Today’s guest is Kathryn Haydon, who writes medical romance. Based in Devon, Kathryn must be very tempted to not write at all! I think I’d be drawn outside to enjoy the beautiful scenery so close by. Surprisingly, she does make time in her day to put those words on the screen, and she’s here to tell us about her writing day. Over to you, Kathryn.
Hi Sharon, thank you so much for the invite to feature on your blog – especially in February, the month of romance! As a Devon based author, whose novels are set in the West Country, I’d like to share a little of the place I write with you. So, follow me as I take you through my writing day.
The pre-dawn hush is my favourite time, just as the pearly grey sky grows light. By nature, I am a lark. This is when I’m at my most creative. Early morning finds me at the dining room table, a mug of tea at my elbow as I log onto my laptop. The local radio station plays softly in the background. I do have a designated writing room, a shed-come-office in the corner of my garden – and I will miss it if ever we move – yet the table is always where I go to first. After all, in an open plan house it is closest to the kettle!
Some authors like to have a daily word count to aim for. Maybe I should, too, but I don’t. I am just happy on days when the words spill out, like the crystal-clear waters of a fast-flowing stream. Yet even on slow days when the writing doesn’t come easy, I write. Once there are words on the page I can go back and change them. There is nothing to edit on a blank sheet of paper. I am neither a plotter nor a pantser, but something in between. At the start of a story I have an outline which tends to be tweaked as I go along.
At some point, no matter how well things are going, I know I must stop. It’s time to log off and stretch my legs. I’m lucky enough to live a stone’s throw from the banks of the river Exe and glorious river walks. I count it as all part of the writing process; I do my best thinking when I’m surrounded by nature. I might walk the same way, but no walk is ever the same, the changing seasons giving an added dimension to the familiar.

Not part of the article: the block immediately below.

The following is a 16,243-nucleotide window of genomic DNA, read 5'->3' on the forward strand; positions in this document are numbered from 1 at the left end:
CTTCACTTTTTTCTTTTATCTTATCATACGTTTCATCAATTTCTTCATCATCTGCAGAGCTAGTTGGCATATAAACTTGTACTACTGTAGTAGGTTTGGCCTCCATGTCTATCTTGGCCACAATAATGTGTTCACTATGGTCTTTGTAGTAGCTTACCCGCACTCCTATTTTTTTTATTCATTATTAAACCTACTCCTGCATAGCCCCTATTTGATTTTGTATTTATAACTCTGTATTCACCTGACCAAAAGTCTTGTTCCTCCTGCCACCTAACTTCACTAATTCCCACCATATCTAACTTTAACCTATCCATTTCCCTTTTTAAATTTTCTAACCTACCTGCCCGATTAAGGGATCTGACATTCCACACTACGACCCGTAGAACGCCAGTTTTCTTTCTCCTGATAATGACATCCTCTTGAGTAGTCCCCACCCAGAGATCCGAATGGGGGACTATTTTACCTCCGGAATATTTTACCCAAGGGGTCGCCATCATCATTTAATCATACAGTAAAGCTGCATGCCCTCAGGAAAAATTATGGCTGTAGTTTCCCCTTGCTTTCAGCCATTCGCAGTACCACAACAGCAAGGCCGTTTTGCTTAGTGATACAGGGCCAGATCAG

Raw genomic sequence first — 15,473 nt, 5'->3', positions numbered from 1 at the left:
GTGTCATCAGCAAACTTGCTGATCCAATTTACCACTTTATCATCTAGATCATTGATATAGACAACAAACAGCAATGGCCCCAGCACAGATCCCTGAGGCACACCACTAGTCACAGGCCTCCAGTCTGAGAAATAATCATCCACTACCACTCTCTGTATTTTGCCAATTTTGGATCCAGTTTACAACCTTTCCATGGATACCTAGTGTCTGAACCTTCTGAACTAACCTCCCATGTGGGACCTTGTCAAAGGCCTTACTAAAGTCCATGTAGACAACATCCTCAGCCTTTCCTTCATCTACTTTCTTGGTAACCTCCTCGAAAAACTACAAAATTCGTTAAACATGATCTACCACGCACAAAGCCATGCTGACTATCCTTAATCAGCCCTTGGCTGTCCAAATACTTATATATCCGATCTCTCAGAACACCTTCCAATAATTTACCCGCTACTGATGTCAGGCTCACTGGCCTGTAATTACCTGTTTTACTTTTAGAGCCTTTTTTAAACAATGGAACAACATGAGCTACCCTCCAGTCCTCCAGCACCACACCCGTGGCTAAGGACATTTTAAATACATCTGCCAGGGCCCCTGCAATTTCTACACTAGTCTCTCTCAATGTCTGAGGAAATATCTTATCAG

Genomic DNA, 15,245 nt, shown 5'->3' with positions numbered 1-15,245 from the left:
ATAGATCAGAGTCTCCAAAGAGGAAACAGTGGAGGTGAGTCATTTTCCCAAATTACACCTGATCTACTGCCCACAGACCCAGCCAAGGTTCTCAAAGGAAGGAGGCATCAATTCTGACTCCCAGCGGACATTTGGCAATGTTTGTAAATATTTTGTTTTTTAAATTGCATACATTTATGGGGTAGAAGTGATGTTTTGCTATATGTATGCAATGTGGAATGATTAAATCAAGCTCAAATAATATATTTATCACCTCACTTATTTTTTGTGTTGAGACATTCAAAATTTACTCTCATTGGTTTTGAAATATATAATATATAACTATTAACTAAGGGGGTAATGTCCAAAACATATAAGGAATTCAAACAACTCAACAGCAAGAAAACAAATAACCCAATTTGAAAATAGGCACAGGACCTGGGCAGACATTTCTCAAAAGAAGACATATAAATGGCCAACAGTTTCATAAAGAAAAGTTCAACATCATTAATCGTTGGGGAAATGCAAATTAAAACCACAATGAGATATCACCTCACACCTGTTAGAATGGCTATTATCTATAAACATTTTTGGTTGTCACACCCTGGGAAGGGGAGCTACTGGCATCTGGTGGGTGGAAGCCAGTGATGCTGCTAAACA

Household chores, I hear you ask. Yes, I fit these in, albeit in a rather haphazard fashion. The secret, though, is to marry a man who likes to cook!
Evenings are for reviewing, going over the day’s writing with a more critical eye. I am checking detail and sentence structure now, not adding to the story – unless something amazing jumps out. I like to complete and review chapter by chapter, then do a full review on completion of the novel. Then it’s set aside for a short while, before I edit again with a fresh eye – at least twice before I feel happy to send the manuscript to my publisher.
Living in Devon certainly fans the creative spark. Maybe because I was born in Teignmouth, I would hate to live in a land locked county. I love the coast. The ebb and flow of the tide is immensely soothing – and, full of legends, there are few places so inspirational as the rugged, ancient landscape of Dartmoor.
I hope you’ve enjoyed reading this post as much as I’ve enjoyed writing it. Thank you again, Sharon for the opportunity to share my day (and my latest book, ‘Prognosis Guarded’) with you.
Thank you for the lovely post and photographs, Kathryn. I’ve visited Devon on a few occasions and it’s truly beautiful. What a fabulous place to live and work.
You can find out more about Kathryn and her books via her Facebook page, or through her publisher’s website.
Palliative care nurse, Melanie Smythe is focussed on two things: the job she loves at ‘Greenways Hospice’ and helping care for her twin nieces. There is no room for romance. It hardly matters, though – because in the past she’s been let down and the experience has left her wary. Melanie fears history will repeat itself.
Then a chance encounter with new locum GP, Luke McGrath makes her think maybe he’s the one to change all that. There are differences between them, but the smouldering hot doc makes her pulse race. However, Melanie is holding something back and this leads to a misunderstanding. Angry and hurt, Luke severs their relationship. Will they be able to fix what’s been broken?
MAKING THE DIFFERENCE
Single mum, Phoebe Jackson is stunned to find her new neighbour is hot, new doc Oliver Grey – locum consultant for Greenways Hospice where she is a specialist palliative care nurse. At their first encounter sparks fly, but soon there are sparks of a different sort. However, Oliver makes it clear from the outset that he’s not a settling down kind of guy. Having a family is not for him. Phoebe must decide if a summer romance is enough – or can true love change his mind?